Now that you know some ways we harm our environment here are some ways to save it. On the other hand, using BMPs (best management practices) help reduce runoff and pollution. Some BMPs are vegetated buffers, rain barrels, rain gardens, infiltration trenches, and dry wells, etc. Some situations where you could use these solutions are when you have eroded spots on your lawn you could cover those spots with buffers to keep the soil/dirt from running off into the water. Another scenario is if you were washing your car on your paved driveway all of the soap and chemicals would runoff because of the pervious pavement but if you washed your car on the grass you would give the soaps time to infiltrate (soak into the ground) into the ground so it wouldn't harm are water bodies. When water goes into the atmosphere it does the same things as ground and plants. In a similar fashion, it takes the pollutants away so it’s not harming are water or the environment.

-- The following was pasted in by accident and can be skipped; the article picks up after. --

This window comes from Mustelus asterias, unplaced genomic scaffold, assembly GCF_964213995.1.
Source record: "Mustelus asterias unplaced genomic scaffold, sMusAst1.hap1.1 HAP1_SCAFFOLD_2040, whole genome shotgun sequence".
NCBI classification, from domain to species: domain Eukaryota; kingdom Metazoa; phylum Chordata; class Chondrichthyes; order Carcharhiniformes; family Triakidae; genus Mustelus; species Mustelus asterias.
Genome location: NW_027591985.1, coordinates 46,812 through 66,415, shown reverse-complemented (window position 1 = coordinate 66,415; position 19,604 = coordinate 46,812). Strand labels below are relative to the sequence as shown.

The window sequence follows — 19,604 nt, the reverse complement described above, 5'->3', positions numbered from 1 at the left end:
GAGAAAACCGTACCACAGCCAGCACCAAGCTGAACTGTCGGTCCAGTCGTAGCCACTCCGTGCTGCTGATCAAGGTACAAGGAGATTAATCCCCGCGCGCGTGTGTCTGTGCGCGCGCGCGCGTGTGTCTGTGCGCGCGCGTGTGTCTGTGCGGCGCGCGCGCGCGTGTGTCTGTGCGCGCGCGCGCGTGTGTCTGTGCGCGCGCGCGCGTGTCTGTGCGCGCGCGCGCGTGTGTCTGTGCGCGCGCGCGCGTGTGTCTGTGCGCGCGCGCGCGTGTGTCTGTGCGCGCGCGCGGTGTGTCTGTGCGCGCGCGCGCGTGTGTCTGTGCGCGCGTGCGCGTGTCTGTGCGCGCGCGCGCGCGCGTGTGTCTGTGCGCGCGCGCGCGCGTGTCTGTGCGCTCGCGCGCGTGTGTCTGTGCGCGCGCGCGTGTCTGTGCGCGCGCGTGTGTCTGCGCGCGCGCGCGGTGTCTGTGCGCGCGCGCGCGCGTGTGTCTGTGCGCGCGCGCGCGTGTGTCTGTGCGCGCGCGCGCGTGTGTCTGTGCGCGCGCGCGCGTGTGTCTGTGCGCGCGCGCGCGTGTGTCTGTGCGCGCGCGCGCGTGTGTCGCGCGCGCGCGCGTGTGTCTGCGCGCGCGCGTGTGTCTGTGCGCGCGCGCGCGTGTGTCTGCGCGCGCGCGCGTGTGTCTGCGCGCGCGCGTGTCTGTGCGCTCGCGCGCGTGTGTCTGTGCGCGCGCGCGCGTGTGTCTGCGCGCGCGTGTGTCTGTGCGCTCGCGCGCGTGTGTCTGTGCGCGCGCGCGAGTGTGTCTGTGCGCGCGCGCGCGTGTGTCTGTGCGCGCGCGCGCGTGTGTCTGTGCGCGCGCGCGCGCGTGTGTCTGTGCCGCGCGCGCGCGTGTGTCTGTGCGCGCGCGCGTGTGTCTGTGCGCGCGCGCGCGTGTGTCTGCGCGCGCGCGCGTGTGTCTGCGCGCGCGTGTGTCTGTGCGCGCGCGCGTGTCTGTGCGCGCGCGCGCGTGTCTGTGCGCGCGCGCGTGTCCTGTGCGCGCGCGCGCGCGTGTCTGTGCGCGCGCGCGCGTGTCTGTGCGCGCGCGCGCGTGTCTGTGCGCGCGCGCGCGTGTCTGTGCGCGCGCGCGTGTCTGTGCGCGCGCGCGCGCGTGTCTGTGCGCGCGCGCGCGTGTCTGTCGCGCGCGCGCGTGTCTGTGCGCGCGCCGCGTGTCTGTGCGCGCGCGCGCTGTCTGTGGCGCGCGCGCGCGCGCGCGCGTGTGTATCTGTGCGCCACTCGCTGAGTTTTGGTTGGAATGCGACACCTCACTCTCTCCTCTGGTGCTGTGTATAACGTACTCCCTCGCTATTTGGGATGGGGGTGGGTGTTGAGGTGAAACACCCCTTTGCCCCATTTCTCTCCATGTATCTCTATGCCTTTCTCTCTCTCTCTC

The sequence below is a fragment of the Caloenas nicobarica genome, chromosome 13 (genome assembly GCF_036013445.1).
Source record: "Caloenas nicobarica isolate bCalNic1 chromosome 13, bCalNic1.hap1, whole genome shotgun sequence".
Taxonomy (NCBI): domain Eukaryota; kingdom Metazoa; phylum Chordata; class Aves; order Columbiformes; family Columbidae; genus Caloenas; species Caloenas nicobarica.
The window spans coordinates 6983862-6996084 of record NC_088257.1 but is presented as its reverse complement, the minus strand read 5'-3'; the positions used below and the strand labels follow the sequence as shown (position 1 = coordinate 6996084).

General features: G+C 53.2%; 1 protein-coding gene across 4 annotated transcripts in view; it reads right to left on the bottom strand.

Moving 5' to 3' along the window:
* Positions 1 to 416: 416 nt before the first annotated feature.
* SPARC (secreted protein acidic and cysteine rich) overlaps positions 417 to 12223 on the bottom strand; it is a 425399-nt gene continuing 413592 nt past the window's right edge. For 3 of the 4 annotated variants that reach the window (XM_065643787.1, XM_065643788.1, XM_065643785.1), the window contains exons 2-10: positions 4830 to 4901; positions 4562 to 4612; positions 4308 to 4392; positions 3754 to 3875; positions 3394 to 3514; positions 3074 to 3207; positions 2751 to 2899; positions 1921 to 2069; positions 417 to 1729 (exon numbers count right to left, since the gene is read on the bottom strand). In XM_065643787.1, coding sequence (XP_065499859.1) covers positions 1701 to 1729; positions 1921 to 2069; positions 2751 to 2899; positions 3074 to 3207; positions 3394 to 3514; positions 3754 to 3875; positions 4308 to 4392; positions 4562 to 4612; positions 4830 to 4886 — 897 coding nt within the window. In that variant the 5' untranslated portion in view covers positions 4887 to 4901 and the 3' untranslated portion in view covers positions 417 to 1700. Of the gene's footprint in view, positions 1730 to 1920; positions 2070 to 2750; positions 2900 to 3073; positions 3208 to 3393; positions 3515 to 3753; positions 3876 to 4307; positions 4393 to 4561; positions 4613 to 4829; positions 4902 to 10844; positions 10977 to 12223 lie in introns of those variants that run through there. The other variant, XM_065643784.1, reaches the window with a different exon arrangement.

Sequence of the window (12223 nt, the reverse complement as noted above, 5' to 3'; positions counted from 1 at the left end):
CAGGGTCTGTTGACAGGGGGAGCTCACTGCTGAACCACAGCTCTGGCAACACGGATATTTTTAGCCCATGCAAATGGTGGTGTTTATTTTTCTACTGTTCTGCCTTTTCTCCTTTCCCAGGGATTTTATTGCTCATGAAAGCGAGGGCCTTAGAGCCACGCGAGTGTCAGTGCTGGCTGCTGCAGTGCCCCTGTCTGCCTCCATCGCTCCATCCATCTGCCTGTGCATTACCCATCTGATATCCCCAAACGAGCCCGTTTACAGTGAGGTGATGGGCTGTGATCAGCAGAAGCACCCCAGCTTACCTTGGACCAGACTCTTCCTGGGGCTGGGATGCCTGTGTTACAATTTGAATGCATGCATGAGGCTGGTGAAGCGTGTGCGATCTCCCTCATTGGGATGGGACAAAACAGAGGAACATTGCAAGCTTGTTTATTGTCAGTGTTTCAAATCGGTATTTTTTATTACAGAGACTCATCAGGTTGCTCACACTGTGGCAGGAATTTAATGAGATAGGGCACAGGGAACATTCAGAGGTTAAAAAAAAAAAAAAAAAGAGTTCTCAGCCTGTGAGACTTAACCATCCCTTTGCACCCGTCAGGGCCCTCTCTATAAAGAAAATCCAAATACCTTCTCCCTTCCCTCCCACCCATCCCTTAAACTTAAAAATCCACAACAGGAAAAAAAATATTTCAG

In closing, as we saw earlier freshwater pollution is a big problem in Maine and other places around the world. You can stop human impact by disposing of things the right way like clean up road salt and sand in your driveway (use a broom). However, you can stop natural pollutants by using BMPs to reduce runoff. BMPs are very important to stop pollution, and I recommend using them if you have these sorts of problems. According to Brian Tracy, “There are no limits to what you can accomplish, except the limits you place on your own thinking. If you are working on something that you really care about, you don't have to be pushed.”